My brother was as wild as the plains and as restless as their winds. The trodden earth could not root his soul, and the azure stretch of sky could not contain him. His moods changed with the seasons, eyes and hair altering color to justify his identity. Calloused and scarred, his hands held the brilliance of a kleptomaniac, but his mind fell short of wisdom. Hidden along the curve of his lips and the malice of his bone structure, our home was his playground. He came. He saw. He conquered everything.
The summer of Jack left me sunburned and scorching under the brewing breeze. Jack was wilder than my brother. Unlike him, manipulation was the spine of Jack's frame. Jack was dangerous, leaving tobacco stains in unwanted crevices of the house and burnt residues on the soft tissue of his fingers. Jack's heart was as black as his eyes, and he lured my brother into hallowing holes where he never should have wandered.
The smell of lingering broth lasted in our house for days while my brother vanished through kitchen cupboards creating stew that parched the tongue and hungered the senses. Those moments and the scent of my brother's fabric wasted my eyes with salty ocean tears. Tobacco, blue breezes, and motorcycle dust reminded me that he was gone, and I learned what choices could cause one to lose.
"You are a coward."
"I know, but you save me."
"You'll be my downfall one day."
Under the influence of Summer Jack, my brother laid packets of dusty white powder around the house and under the creaky wooden stairs. The presence of the drug only came to my mind when the stairs squeaked late at night. He prayed to the cross above the smoky gaslight and whispered to me in pleas of sorrow. I could not betray him for his maturity would never live up to it. I was born his martyr, and he wasn't smart enough to catch me swiping his cocaine as my purpose changed.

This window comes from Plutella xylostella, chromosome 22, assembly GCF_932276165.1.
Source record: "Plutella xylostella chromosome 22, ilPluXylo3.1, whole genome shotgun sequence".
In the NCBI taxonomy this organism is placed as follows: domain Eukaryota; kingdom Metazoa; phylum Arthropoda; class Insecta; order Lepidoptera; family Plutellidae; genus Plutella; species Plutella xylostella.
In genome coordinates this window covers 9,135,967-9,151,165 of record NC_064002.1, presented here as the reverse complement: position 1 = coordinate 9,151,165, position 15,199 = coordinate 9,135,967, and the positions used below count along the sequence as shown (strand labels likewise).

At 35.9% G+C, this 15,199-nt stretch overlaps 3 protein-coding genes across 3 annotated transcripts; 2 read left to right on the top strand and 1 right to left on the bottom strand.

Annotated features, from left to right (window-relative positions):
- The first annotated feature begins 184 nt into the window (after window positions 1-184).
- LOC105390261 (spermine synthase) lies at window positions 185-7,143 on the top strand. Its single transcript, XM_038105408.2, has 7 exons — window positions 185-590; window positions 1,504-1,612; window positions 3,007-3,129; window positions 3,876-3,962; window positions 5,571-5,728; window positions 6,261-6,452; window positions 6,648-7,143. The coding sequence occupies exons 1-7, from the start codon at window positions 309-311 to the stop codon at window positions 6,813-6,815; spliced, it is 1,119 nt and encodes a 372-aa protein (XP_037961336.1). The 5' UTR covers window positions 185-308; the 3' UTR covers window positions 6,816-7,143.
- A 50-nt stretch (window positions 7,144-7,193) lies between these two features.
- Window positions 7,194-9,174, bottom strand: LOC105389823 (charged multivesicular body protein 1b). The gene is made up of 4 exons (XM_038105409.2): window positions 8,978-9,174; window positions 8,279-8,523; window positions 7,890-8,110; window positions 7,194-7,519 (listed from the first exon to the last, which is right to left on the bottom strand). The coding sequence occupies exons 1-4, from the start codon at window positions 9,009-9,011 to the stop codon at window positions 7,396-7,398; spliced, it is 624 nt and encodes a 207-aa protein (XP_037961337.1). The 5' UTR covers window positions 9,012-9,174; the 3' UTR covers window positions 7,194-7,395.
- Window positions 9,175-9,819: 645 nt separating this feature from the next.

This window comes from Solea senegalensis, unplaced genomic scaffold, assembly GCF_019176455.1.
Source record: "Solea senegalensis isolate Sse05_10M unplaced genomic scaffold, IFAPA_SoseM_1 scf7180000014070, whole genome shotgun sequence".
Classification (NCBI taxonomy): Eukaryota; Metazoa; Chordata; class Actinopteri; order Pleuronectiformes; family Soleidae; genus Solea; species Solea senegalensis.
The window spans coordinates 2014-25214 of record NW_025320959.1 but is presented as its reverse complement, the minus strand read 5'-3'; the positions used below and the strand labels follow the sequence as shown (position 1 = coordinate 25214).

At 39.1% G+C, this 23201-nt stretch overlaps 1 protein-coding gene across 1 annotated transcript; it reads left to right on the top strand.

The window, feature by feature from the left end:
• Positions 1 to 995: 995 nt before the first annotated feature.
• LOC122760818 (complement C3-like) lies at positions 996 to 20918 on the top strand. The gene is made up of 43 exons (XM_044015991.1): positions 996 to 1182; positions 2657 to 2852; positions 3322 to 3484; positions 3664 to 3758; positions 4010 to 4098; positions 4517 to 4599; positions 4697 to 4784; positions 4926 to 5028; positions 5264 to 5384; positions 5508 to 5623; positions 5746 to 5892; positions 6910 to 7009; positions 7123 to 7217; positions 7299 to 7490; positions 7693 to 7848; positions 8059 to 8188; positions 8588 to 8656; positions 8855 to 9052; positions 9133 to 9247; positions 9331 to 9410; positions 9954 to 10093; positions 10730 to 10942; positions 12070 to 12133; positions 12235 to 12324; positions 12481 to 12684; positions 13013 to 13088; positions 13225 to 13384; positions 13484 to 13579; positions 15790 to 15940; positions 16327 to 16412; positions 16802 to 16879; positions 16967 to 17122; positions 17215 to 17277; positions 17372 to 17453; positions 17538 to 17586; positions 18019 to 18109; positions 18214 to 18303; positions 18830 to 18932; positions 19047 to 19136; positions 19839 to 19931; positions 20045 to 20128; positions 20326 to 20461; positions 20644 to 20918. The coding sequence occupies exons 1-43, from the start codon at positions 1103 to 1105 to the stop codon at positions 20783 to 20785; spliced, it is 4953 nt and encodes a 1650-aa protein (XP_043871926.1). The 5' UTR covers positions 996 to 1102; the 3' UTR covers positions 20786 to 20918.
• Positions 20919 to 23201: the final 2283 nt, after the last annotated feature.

Jack lounged on the ruined leather and spoke of fearless infamous minds who dominated, turning gold over with a touch of their hand. My brother thought princes were noble and like children they argued over good versus evil while they were ignorant to bad and righteous right outside the bedroom window. Jack's finesse with words enamored my brother, but I had always hated the forked-tongue of snakes.
It was cold. Unusually cold, and it chilled my twitching muscles lined beneath icicle bones. Jack vanished with the white of the snow. Powdery and feather light, it was a beautiful recollection of the pleading snowflakes lying under the staircase. I believed that Jack was buried for the winter alongside the other snakes who were paralyzed by cold truth. His disappearance froze my brother and chilled his breath as he shook in my arms. It always took a great distraction to comfort my brother.
"Je t'aime. Vous êtes en sécurité. Vous êtes bien." My lips whispered to him in French and rocked him like a baby in hopes of calming him. The snakes were sleeping, and even through the shrill of the blue and red sirens, we were going to be alright. I couldn't lie for him, and I told him I wouldn't. He had made his bed, and I was forcing him to rest in it.
He left me with the bunnies under the couch for company and the permanent stain of gasoline exhaust in my hair. The vanishing soul of my brother etched broken goodbyes along my sickly white skin. He was a free spirit, and metal bars would have never held him. Cages would break me in an instant, and my humanity made the choice of self-preservation over a sacrifice that would become thicker than blood. Jack and I forced weights onto my brother's shoulders that begged him to grow up. Instead, he ran away from me and his maturity, and I chose to be weak and protect myself instead of being strong and loving my brother.